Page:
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Residential Research Quarterly: September 2017

September 28, 2017
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USGBC’s third quarterly roundup of the top research and news on residential green building offers a look at a multifamily benchmarking effort by the U.S. Department of Energy, some advice on marketing green features when selling your home, a study on the cost of multifamily affordable housing, a preview of the DOE Solar Decathlon and a study on the potential effects of building materials on residents’ health.

Following YoDa to Utility Benchmarking Glory: HUD’s Year of Data Reaches Benchmarking Goals | Better Buildings, U.S. Department of Energy

Launched in summer 2016, the Year of Data (or YoDa) provided technical assistance for multifamily Better Buildings Challenge partners to increase their use of portfolio-wide, building-level data. YoDa was supported by the U.S. Department of Energy (DOE) and the U.S. Department of Housing and Urban Development (HUD), and this effort enabled partners to track their energy consumption and expenses. The free tools and templates are available for any multifamily property to track and benchmark energy use.

3 Key Tips for Selling an Eco-Friendly Home | Redfin

On the heels of a study by the Lawrence Berkeley National Laboratory that found that adding solar panels to your home increases overall value by an average of $20,000, Redfin gives advice to homeowners in marketing their green features to potential homebuyers. Redfin finds that educated homebuyers interested in green homes will search for recognizable labels, such as LEED.

Multifamily Affordable Housing that is Healthy, Efficient, Cost Effective, and LEED Platinum | Journal of Green Building

This study by Sharon Patterson Grant examines 10 LEED Platinum multifamily affordable housing projects (as well as two projects still in the certification process). Grant, the LEED consultant on these projects, catalogues benefits such as reduced asthma attacks and energy savings, and she aims to debunk assumptions that costs involved with increasing energy efficiency and enhancing a building's health impacts are prohibitive.

12 Solar-Powered Houses You’ll See at Solar Decathlon 2017 | Office of Energy Efficiency and Renewable Energy, DOE

Looking ahead to the Solar Decathlon in October, this article gives a preview of what awaits visitors to the event in Denver. Held from October 5 to 15, this competition challenges university student teams to design and build full-size, solar-powered houses. The 2017 competition has embraced new contests to emphasize market potential, innovation, water use and reuse strategies and smart energy use.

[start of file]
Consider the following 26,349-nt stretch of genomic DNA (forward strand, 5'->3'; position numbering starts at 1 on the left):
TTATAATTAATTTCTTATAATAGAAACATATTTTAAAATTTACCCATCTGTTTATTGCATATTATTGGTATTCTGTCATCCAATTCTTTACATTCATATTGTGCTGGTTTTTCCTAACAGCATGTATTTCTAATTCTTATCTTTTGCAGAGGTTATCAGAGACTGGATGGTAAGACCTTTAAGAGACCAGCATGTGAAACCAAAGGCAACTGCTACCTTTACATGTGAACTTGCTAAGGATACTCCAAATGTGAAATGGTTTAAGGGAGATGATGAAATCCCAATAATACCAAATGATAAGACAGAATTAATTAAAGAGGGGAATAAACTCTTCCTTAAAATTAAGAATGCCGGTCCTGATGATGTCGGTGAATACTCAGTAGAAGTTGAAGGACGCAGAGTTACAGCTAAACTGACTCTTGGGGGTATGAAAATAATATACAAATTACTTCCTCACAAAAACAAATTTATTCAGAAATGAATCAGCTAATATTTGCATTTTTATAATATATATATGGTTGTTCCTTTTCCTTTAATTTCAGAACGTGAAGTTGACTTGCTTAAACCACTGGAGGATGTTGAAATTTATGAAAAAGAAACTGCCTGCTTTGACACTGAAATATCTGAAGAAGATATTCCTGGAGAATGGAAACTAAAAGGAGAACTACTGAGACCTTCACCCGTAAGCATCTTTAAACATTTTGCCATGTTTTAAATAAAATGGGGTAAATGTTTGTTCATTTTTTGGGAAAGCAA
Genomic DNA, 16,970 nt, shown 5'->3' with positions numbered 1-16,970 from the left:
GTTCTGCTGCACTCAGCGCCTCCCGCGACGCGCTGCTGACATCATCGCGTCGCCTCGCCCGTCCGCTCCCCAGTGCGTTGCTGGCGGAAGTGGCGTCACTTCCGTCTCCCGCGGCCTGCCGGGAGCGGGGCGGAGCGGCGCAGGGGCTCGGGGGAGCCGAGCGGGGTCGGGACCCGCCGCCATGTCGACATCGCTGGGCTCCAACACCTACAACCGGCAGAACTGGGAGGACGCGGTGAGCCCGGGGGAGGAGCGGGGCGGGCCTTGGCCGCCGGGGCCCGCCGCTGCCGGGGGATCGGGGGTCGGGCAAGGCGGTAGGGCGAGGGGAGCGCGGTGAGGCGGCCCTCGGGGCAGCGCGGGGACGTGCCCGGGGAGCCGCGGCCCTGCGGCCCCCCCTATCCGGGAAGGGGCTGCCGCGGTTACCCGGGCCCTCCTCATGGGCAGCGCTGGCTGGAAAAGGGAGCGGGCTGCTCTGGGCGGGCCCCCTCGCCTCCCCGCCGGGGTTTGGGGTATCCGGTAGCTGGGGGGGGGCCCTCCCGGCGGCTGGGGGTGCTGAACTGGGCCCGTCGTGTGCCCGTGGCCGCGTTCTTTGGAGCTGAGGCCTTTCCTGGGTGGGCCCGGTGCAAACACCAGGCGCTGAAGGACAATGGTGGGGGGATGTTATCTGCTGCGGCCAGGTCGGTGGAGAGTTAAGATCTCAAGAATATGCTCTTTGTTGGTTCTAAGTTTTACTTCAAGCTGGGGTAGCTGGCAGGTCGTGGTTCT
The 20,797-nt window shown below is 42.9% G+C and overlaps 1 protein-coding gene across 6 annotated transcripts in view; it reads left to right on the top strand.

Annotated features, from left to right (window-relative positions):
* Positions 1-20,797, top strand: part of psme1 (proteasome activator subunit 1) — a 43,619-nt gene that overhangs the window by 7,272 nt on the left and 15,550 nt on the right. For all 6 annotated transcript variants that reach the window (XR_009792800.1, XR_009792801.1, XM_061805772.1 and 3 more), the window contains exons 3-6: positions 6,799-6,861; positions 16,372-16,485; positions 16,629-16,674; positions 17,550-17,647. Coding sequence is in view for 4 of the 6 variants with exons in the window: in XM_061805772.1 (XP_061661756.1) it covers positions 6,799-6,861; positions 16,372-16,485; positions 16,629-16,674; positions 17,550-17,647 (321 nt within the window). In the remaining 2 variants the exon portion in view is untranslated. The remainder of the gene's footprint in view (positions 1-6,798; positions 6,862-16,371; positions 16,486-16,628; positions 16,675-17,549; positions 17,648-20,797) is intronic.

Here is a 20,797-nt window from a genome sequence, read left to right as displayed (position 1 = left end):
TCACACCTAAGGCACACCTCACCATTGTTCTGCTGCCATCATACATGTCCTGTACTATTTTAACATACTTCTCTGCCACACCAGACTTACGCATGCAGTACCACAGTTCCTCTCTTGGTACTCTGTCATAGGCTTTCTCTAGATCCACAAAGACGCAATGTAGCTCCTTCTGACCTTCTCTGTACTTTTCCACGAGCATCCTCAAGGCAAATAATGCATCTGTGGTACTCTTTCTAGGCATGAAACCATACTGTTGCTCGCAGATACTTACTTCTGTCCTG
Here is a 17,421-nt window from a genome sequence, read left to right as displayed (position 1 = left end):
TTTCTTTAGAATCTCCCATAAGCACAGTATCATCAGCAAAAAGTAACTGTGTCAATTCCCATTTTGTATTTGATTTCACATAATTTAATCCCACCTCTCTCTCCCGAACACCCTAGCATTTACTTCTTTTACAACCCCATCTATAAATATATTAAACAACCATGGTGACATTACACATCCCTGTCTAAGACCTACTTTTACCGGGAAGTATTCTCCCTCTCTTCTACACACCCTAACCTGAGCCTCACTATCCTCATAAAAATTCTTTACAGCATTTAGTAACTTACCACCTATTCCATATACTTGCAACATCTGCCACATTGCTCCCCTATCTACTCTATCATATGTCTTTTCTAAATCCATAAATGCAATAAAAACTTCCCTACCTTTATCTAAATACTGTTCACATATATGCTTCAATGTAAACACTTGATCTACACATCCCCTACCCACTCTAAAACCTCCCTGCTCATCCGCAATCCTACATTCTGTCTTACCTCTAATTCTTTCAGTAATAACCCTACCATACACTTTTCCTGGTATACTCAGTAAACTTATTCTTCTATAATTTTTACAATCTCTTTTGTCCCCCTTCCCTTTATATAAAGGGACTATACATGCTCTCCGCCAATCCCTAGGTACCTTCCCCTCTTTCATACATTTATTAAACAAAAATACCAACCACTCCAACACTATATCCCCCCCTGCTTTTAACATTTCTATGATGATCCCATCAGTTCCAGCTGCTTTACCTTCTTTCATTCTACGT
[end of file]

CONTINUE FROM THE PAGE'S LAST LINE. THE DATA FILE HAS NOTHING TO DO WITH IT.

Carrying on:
Chemical exposures in recently renovated low-income housing: Influence of building materials and occupant activities | Environment International

This newly released study, a collaboration by researchers from Silent Spring Institute, Harvard T.H. Chan School of Public Health, Battelle Memorial Institute and Southwest Research Institute, examines indoor air contaminants in renovated housing, pre- and post-renovation. Data showed that sources of a particular contaminant may be primarily from what residents bring into their homes, the materials used in construction, or both. Lead author Robin Dodson concluded that indoor air quality testing and voluntary standards should be broadened to include additional contaminants.

If you have suggestions for future studies we could share, please contact Alysson Blackwelder.

Attend upcoming courses on energy efficiency (USGBC Wisconsin)

September 27, 2017
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Seventhwave, USGBC member, education partner and USGBC Wisconsin local community sponsor, has several upcoming opportunities for local green building professionals. As a nonprofit focused on advancing energy efficiency, Seventhwave's mission advances through research, consulting, program administration and education.

Improve your technical know-how and join your fellow green building professionals at these courses:

Optimizing building control systems

October 24 in Appleton, Wisconsin
October 25 in Brookfield, Wisconsin
8:30 a.m.–4 p.m. | $199

On-location course hosted by We Energies and WPS, in partnership with Seventhwave.

Discuss how you can get the most out of your building control system now and prepare for what’s next. Opportunities and challenges of various building automation systems will be explored, as well as how to navigate the murky waters between whole-building and equipment-level control systems. We’ll explain the importance of continuous commissioning, introduce resources to test data accuracy and review our predictions of what lies ahead. Learn more and register.

ASHE's Health Facility Commissioning® Program

October 26 in La Crosse, Wisconsin
November 1 in Madison, Wisconsin
8:30 a.m.-4 p.m. | $225

On-location course hosted by Alliant Energy and Xcel Energy, in partnership with Seventhwave.

Better understand why and how commissioning and retrocommissioning make good business sense for health care facilities. We’ll show you how to develop a business plan that speaks to executive leadership—highlighting the value and demonstrating the return on investment of commissioning. A model for change management and successful implementation will be shared with a focus on rapid and simple payback associated with retrocommissioning.